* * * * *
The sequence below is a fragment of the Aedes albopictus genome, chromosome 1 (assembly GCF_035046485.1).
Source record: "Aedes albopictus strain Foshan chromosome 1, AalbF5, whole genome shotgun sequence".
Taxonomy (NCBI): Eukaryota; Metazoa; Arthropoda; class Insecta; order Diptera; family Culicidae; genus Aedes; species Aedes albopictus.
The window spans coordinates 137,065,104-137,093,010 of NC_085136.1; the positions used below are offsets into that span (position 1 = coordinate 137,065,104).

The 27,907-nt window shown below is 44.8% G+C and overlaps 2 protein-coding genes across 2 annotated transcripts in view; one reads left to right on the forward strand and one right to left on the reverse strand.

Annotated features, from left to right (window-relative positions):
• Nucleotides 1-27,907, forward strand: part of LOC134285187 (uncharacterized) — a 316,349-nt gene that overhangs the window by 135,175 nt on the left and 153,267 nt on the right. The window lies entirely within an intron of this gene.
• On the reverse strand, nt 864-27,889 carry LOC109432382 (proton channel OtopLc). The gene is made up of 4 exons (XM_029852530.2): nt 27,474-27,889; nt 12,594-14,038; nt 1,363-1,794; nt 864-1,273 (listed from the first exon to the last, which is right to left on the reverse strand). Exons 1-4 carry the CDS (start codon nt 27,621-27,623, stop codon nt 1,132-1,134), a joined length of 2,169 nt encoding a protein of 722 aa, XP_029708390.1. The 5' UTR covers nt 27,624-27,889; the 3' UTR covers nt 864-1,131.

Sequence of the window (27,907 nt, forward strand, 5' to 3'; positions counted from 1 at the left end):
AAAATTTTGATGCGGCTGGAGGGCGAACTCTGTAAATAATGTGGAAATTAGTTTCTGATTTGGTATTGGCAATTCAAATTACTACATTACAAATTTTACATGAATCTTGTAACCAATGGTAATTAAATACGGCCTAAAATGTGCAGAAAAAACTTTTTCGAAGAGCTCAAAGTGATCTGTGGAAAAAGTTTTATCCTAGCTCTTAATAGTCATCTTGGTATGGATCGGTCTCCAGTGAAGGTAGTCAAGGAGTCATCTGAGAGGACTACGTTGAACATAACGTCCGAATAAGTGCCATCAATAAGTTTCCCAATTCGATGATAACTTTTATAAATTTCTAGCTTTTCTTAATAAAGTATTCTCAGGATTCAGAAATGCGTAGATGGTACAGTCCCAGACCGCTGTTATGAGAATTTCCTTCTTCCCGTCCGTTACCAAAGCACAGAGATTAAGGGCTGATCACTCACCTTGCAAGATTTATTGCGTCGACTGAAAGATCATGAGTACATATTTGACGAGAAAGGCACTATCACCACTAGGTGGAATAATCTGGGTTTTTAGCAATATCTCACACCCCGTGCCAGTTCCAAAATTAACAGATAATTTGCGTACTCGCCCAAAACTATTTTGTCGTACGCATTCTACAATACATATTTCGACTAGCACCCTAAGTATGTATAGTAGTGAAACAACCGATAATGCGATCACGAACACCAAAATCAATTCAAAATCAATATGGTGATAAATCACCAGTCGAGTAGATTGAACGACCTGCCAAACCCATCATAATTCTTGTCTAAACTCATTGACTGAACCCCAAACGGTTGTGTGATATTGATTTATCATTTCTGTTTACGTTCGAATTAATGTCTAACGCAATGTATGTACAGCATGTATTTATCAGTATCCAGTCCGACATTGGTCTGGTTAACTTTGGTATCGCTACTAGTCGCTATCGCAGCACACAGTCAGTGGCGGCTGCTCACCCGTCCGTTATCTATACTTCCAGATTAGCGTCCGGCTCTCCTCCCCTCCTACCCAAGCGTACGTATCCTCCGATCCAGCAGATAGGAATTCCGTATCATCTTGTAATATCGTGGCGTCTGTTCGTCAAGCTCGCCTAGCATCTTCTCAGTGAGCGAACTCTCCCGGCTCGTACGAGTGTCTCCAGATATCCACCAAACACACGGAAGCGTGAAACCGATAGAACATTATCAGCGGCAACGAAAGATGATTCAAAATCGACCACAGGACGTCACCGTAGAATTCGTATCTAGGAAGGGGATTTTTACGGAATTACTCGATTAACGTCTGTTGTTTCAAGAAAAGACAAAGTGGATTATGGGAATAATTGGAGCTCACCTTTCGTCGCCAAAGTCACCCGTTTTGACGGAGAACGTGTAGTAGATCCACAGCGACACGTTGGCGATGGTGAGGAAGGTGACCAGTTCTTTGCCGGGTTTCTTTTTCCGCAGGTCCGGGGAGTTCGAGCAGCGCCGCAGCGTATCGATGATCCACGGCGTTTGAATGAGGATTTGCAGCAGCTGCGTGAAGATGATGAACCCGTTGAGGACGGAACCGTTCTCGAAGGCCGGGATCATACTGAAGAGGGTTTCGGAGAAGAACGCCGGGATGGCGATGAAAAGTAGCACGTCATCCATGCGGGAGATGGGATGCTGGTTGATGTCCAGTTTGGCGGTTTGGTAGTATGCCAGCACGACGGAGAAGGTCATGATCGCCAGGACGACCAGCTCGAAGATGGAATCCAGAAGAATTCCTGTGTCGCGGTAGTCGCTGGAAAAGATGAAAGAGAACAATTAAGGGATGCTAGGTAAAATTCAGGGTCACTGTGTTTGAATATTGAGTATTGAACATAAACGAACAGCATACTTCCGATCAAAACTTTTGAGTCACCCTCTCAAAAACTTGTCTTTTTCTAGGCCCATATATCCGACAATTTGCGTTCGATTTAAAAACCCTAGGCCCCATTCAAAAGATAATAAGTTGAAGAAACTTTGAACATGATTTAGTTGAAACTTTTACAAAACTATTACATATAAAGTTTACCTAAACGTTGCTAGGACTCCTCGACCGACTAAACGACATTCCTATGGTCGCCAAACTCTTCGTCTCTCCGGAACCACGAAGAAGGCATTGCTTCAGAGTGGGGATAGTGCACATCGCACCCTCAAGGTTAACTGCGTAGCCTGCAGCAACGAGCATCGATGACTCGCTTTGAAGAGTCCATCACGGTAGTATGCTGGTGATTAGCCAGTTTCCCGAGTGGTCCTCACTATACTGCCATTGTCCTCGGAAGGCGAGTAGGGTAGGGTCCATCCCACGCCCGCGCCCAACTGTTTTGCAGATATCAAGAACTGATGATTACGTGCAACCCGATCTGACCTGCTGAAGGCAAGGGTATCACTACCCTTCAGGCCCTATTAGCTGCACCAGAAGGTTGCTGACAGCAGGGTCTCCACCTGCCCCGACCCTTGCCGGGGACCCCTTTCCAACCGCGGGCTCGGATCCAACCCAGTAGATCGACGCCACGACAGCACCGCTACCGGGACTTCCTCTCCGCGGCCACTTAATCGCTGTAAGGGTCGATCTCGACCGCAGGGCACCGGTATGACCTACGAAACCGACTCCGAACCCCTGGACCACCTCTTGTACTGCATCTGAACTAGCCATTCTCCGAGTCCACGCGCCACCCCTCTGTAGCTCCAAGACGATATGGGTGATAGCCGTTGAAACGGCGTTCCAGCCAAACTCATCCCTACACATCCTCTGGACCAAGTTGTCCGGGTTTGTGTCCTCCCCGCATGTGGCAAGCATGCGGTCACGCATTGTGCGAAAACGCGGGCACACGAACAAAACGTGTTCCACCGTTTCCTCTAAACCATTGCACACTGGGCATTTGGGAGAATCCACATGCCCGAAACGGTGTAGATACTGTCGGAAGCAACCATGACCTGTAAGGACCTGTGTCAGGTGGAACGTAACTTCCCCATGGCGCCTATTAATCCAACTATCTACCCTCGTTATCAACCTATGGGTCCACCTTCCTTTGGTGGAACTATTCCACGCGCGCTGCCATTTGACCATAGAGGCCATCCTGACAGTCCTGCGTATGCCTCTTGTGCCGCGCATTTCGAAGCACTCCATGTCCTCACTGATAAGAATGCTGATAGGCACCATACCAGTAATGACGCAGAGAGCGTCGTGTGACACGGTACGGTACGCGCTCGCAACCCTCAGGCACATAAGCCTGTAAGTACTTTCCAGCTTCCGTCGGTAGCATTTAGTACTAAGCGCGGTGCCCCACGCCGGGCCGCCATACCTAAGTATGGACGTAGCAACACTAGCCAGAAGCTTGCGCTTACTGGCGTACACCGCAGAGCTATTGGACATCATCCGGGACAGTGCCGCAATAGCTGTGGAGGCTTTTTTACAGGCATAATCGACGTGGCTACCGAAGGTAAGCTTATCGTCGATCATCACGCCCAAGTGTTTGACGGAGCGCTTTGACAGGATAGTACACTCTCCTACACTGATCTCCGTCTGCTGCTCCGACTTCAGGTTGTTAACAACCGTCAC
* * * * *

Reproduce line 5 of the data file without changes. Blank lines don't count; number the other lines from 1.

The 27,907-nt window shown below is 44.8% G+C and overlaps 2 protein-coding genes across 2 annotated transcripts in view; one reads left to right on the forward strand and one right to left on the reverse strand.